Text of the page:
In this week’s Really Like This book podcast scripts catch-up, I’m in the English Renaissance, pricking across the plain with the Red-Crosse Knight, in Edmund Spenser’s The Faerie Queene. This is the biggest and most elaborate courtly flattery ever written, and it’s not even complete. Edmund Spenser was a subject of Queen Elizabeth, the first of that name, and she was a very experienced, very wily old lady of 66 when he wrote the poem to gain her favour. No doubt she was flattered and mightily amused when he personified her as Gloriana, Belphoebe, the Fairie Queene and the Queen of Love in an epic on the moral virtues. It was planned as a poem in 12 books, with each book consisting of 12 cantos, and each canto consisting of 12 stanzas, which were verses of 9 lines each. Spenser only managed to write the first six books, which means he completed nearly 8000 lines of verse. And that was only half of what he had planned. Some fragments of later cantos exist, but the poem effectively halts at the end of book 6. The Faerie Queene is the western world’s longest poem from this period, an action epic, and a Renaissance version of the chivalric romance. Spenser wrote a long letter to Sir Walter Raleigh explaining what he meant with the poem, which is one of the easier ways to get to grips with it before reading.
The first thing to notice is that it’s an allegory: a work where characters are not rounded personalities as we would expect them to be in novels, but flat, and unchanging. They represent qualities, symbols, abstract concepts. This makes the multitude of characters very easy to remember: they don’t change, and they are simple black and white personifications. The aim of the Faerie Queene is to show how a gentleman ought to behave, through a series of adventures where knights battle with monsters, and are frequently rescued by King Arthur.
Whoa. What is King Arthur doing in a Renaissance poem? Arthur was from the middle ages, the Dark Ages even, a character who emerged after the Saxon invasions and was established long before the Normans, 400 to 600 years earlier than Edmund Spenser. Arthur belongs to a literary tradition that began with relatively primitive poems about military muscle and ended with delicate philosophical discussions about love in a fantasy boudoir. He doesn’t fit in the Renaissance world of Sir Philip Sidney and the Earl of Essex. However, Arthur is also an allegorical figure. In Spenser’s day he was still thought of as the perfect knight, and was, obviously, very well known. As a figure in a poem dealing with the twelve moral virtues, he would have no ulterior motives, or be anything other than a perfect kingly paragon of virtue.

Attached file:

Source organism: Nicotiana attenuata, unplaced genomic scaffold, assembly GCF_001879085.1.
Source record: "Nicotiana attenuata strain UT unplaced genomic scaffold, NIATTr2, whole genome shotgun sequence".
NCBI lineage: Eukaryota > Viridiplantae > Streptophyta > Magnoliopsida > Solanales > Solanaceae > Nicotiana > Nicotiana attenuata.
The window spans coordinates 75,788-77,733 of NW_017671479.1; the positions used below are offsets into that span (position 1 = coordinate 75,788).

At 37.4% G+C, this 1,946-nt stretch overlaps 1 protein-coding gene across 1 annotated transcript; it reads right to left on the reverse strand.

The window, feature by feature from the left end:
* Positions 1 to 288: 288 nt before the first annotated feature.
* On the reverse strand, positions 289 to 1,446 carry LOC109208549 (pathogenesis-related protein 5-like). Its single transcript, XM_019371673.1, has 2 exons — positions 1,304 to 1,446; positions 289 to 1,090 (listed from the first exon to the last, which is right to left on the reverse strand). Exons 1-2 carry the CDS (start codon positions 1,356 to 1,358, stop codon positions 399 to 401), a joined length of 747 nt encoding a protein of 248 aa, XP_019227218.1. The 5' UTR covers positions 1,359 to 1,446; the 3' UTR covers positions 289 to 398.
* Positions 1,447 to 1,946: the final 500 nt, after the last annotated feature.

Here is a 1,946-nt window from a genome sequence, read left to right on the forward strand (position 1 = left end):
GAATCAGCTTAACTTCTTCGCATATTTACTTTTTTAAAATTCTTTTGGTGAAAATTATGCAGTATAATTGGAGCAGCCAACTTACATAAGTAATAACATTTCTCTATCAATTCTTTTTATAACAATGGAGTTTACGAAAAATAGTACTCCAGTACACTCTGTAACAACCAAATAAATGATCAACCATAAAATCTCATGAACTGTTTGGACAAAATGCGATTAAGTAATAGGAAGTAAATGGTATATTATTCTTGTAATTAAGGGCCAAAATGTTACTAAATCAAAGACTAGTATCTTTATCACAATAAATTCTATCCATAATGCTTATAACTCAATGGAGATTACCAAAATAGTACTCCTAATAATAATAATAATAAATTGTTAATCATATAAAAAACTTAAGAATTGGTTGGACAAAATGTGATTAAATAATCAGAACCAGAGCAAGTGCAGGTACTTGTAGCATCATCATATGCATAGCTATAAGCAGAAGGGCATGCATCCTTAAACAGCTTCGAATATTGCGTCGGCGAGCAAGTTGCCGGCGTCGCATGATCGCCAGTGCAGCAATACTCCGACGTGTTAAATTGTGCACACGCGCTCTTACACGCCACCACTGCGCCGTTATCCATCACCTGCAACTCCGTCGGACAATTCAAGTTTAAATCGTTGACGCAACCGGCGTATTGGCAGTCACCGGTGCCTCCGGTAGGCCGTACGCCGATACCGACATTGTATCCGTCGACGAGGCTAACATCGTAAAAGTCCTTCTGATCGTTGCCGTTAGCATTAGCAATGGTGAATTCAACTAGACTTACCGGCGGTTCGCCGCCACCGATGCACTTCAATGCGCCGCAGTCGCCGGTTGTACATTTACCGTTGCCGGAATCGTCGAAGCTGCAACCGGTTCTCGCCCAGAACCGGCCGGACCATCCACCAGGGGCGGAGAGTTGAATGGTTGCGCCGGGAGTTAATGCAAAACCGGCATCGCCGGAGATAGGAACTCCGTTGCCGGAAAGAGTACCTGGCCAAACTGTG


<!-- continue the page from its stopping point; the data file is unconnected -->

The plot of the poem is, broadly, that Prince Arthur is on a quest to find his beloved Faerie Queene, an allegorical portrait of Queen Elizabeth, and is continually interrupted by entering the adventures of other characters. Spenser separates the figure of Arthur completely from the ‘matter of Britain’ that we usually associate him with (by which I mean Lancelot, Guinevere, the Holy Grail) by transplanting him into a totally different fantasy landscape. Queen Guinevere doesn’t exist in this new incarnation of Arthur’s story: he’s a single knight in pursuit of a new lady as the object of his courtly love, the Faerie Queene herself. In the six different books of the poem, Arthur functions as the all-conquering knight to rescue those in need.